The GPE (Grand Paris Express), known as the "project of the century", aims to facilitate public transport between Paris and its peri-urban area, which is very poorly served today. No inhabitant of a Paris suburb should be more than 2 kilometres from a railway station by 2030.
Public transport in the Île de France
The GPE project was born as a result of a no-appeal assessment:
- In Île de France, more than 8 million passengers use public transport every day.
- Suburban trains account for 40 percent of passenger traffic on only 10 percent of the rail network.
- Between 2007 and 2017, the number of users increased by 21 percent.
Faced with these figures, the high authorities considered it necessary to reflect on the development and modernization of networks: the Grand Paris Express project was born.
The project in concrete terms
The emergence of 68 groundbreaking stations
The 'new generation' stations which will be created thanks to the GPE will no longer be simple buildings where passengers leave and get on trains, but are real multimodal exchanges where aeroplanes, bicycles or electric cars will wait for users when they finish their journey. Passengers will also be able to benefit from the services and shops offered by these buildings while waiting for its correspondences. The design of these stations was entrusted to an architect and an artist whose mission is to create architectural works of art, reflecting on construction techniques that are economical in terms of impact.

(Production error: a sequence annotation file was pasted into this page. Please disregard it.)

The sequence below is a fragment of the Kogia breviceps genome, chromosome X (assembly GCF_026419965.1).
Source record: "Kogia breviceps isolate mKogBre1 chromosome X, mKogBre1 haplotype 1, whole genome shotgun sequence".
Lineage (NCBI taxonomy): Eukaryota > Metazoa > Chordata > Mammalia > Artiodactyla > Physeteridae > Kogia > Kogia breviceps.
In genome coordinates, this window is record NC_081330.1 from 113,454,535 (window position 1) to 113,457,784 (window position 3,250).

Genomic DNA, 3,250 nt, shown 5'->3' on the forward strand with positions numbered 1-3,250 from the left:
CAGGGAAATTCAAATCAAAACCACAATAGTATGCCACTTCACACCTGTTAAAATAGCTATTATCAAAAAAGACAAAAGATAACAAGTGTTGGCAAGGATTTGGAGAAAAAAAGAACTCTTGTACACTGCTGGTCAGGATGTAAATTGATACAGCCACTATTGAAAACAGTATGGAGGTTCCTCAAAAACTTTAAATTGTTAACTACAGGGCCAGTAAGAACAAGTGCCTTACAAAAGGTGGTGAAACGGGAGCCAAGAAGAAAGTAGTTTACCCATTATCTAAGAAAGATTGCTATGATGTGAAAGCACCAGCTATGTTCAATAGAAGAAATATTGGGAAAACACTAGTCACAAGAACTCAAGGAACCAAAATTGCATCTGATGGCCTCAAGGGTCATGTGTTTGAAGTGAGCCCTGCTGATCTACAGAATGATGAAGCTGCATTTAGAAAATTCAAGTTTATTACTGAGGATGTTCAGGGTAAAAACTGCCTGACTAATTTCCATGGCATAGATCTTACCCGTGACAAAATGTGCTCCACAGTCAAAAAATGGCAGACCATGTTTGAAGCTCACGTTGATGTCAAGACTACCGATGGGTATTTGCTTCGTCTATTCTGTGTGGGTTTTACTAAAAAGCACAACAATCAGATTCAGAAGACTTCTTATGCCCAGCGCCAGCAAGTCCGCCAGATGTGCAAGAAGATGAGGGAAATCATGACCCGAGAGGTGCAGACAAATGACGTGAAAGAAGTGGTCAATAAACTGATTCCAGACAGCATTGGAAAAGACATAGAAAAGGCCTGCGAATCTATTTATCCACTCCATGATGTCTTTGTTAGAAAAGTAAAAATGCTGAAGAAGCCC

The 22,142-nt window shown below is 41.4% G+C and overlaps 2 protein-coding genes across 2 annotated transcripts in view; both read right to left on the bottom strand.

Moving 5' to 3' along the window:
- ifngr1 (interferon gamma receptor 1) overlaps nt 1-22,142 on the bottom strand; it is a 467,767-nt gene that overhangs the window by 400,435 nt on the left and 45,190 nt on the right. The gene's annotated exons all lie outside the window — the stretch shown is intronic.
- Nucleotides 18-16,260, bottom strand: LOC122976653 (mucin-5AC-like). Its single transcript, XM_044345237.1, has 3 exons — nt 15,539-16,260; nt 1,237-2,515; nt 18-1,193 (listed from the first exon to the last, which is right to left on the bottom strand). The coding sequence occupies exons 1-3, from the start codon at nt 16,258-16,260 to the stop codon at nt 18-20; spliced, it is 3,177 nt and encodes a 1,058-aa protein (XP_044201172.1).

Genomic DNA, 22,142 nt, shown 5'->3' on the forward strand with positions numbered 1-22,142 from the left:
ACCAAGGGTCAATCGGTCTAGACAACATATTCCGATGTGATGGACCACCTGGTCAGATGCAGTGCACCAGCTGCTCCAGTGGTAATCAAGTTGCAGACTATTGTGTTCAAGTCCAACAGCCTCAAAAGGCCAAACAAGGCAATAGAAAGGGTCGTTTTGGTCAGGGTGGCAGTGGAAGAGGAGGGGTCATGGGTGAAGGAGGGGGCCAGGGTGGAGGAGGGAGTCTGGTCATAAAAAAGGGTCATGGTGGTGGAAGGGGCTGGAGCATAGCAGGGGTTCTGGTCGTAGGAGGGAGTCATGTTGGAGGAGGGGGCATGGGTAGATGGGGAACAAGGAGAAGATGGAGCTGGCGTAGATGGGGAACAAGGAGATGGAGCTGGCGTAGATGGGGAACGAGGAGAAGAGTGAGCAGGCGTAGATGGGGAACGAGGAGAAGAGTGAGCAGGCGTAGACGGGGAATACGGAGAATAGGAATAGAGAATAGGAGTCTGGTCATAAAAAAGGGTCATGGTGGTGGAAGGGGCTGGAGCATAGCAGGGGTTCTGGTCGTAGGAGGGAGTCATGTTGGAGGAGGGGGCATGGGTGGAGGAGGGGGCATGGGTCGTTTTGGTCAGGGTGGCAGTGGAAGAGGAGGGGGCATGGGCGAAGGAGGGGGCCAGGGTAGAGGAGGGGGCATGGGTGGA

The environmental commitments of the GPE
There are numerous eco-commitments based on the project incurring a minimal impact on the environment. The stations will consume as little energy as possible thanks to state-of-the-art technology. 85 percent of the new lines will be underground and their routes will bypass areas of high environmental importance. As for the sites, they will also be eco-responsible by minimising pollution and recycling the 43 million tonnes of rubble that will be generated by this gargantuan project.